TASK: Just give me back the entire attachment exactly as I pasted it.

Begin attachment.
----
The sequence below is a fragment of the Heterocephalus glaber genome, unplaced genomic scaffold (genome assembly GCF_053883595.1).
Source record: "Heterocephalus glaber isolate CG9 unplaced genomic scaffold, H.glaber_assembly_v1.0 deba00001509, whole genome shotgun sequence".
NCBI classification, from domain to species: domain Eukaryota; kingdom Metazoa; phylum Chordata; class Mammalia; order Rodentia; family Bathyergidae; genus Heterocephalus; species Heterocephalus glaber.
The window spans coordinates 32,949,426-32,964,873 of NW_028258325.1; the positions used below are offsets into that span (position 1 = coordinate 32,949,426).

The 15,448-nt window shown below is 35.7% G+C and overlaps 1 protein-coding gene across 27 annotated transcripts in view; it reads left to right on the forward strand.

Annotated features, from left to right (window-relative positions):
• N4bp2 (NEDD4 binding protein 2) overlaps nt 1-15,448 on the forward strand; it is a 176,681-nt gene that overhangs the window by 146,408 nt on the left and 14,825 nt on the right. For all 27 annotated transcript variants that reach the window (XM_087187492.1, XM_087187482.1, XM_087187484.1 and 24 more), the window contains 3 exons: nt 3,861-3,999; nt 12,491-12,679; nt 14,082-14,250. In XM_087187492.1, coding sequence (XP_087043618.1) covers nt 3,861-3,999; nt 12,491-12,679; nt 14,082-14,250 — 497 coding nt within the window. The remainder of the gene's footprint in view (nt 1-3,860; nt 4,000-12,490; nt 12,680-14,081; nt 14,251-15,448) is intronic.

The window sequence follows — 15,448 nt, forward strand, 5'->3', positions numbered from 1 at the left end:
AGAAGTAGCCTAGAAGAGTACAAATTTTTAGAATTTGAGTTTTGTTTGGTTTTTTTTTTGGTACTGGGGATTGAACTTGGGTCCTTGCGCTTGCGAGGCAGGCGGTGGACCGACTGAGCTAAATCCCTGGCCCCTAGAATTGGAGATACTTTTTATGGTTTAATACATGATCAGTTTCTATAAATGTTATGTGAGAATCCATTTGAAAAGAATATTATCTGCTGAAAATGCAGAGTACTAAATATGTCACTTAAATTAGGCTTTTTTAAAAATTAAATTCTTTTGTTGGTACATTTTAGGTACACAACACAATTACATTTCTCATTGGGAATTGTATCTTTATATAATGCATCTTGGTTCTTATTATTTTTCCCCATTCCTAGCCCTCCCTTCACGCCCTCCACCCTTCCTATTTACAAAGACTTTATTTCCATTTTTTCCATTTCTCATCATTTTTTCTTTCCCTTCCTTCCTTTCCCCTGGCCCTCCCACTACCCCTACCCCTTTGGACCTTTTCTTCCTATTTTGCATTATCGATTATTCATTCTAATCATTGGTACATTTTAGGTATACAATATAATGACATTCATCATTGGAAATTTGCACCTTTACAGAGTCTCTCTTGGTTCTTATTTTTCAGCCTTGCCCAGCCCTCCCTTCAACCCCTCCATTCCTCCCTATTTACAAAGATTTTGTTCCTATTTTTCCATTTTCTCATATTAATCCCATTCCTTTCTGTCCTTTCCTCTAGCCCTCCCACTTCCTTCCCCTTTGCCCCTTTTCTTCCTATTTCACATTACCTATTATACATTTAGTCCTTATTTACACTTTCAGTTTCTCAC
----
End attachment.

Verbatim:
The sequence below is a fragment of the Heterocephalus glaber genome, unplaced genomic scaffold (genome assembly GCF_053883595.1).
Source record: "Heterocephalus glaber isolate CG9 unplaced genomic scaffold, H.glaber_assembly_v1.0 deba00001509, whole genome shotgun sequence".
NCBI classification, from domain to species: domain Eukaryota; kingdom Metazoa; phylum Chordata; class Mammalia; order Rodentia; family Bathyergidae; genus Heterocephalus; species Heterocephalus glaber.
The window spans coordinates 32,949,426-32,964,873 of NW_028258325.1; the positions used below are offsets into that span (position 1 = coordinate 32,949,426).

The 15,448-nt window shown below is 35.7% G+C and overlaps 1 protein-coding gene across 27 annotated transcripts in view; it reads left to right on the forward strand.

Annotated features, from left to right (window-relative positions):
• N4bp2 (NEDD4 binding protein 2) overlaps nt 1-15,448 on the forward strand; it is a 176,681-nt gene that overhangs the window by 146,408 nt on the left and 14,825 nt on the right. For all 27 annotated transcript variants that reach the window (XM_087187492.1, XM_087187482.1, XM_087187484.1 and 24 more), the window contains 3 exons: nt 3,861-3,999; nt 12,491-12,679; nt 14,082-14,250. In XM_087187492.1, coding sequence (XP_087043618.1) covers nt 3,861-3,999; nt 12,491-12,679; nt 14,082-14,250 — 497 coding nt within the window. The remainder of the gene's footprint in view (nt 1-3,860; nt 4,000-12,490; nt 12,680-14,081; nt 14,251-15,448) is intronic.

The window sequence follows — 15,448 nt, forward strand, 5'->3', positions numbered from 1 at the left end:
AGAAGTAGCCTAGAAGAGTACAAATTTTTAGAATTTGAGTTTTGTTTGGTTTTTTTTTTGGTACTGGGGATTGAACTTGGGTCCTTGCGCTTGCGAGGCAGGCGGTGGACCGACTGAGCTAAATCCCTGGCCCCTAGAATTGGAGATACTTTTTATGGTTTAATACATGATCAGTTTCTATAAATGTTATGTGAGAATCCATTTGAAAAGAATATTATCTGCTGAAAATGCAGAGTACTAAATATGTCACTTAAATTAGGCTTTTTTAAAAATTAAATTCTTTTGTTGGTACATTTTAGGTACACAACACAATTACATTTCTCATTGGGAATTGTATCTTTATATAATGCATCTTGGTTCTTATTATTTTTCCCCATTCCTAGCCCTCCCTTCACGCCCTCCACCCTTCCTATTTACAAAGACTTTATTTCCATTTTTTCCATTTCTCATCATTTTTTCTTTCCCTTCCTTCCTTTCCCCTGGCCCTCCCACTACCCCTACCCCTTTGGACCTTTTCTTCCTATTTTGCATTATCGATTATTCATTCTAATCATTGGTACATTTTAGGTATACAATATAATGACATTCATCATTGGAAATTTGCACCTTTACAGAGTCTCTCTTGGTTCTTATTTTTCAGCCTTGCCCAGCCCTCCCTTCAACCCCTCCATTCCTCCCTATTTACAAAGATTTTGTTCCTATTTTTCCATTTTCTCATATTAATCCCATTCCTTTCTGTCCTTTCCTCTAGCCCTCCCACTTCCTTCCCCTTTGCCCCTTTTCTTCCTATTTCACATTACCTATTATACATTTAGTCCTTATTTACACTTTCAGTTTCTCAC